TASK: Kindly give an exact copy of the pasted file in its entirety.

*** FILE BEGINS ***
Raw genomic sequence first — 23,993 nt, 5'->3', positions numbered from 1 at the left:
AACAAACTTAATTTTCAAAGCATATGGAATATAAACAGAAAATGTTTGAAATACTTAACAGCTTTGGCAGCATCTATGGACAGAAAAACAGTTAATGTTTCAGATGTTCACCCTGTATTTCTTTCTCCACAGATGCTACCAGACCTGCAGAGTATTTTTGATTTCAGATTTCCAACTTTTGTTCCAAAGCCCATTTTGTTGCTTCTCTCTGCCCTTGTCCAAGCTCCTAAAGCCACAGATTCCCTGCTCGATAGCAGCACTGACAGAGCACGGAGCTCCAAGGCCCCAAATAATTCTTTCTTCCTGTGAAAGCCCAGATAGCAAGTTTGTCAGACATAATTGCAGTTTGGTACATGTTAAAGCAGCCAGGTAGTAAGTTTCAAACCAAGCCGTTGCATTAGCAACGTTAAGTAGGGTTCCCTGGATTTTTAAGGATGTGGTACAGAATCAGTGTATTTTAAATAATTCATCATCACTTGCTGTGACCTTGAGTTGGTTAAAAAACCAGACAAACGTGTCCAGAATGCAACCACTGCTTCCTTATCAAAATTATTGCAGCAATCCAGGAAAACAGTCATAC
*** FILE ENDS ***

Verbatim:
Raw genomic sequence first — 23,993 nt, 5'->3', positions numbered from 1 at the left:
AACAAACTTAATTTTCAAAGCATATGGAATATAAACAGAAAATGTTTGAAATACTTAACAGCTTTGGCAGCATCTATGGACAGAAAAACAGTTAATGTTTCAGATGTTCACCCTGTATTTCTTTCTCCACAGATGCTACCAGACCTGCAGAGTATTTTTGATTTCAGATTTCCAACTTTTGTTCCAAAGCCCATTTTGTTGCTTCTCTCTGCCCTTGTCCAAGCTCCTAAAGCCACAGATTCCCTGCTCGATAGCAGCACTGACAGAGCACGGAGCTCCAAGGCCCCAAATAATTCTTTCTTCCTGTGAAAGCCCAGATAGCAAGTTTGTCAGACATAATTGCAGTTTGGTACATGTTAAAGCAGCCAGGTAGTAAGTTTCAAACCAAGCCGTTGCATTAGCAACGTTAAGTAGGGTTCCCTGGATTTTTAAGGATGTGGTACAGAATCAGTGTATTTTAAATAATTCATCATCACTTGCTGTGACCTTGAGTTGGTTAAAAAACCAGACAAACGTGTCCAGAATGCAACCACTGCTTCCTTATCAAAATTATTGCAGCAATCCAGGAAAACAGTCATAC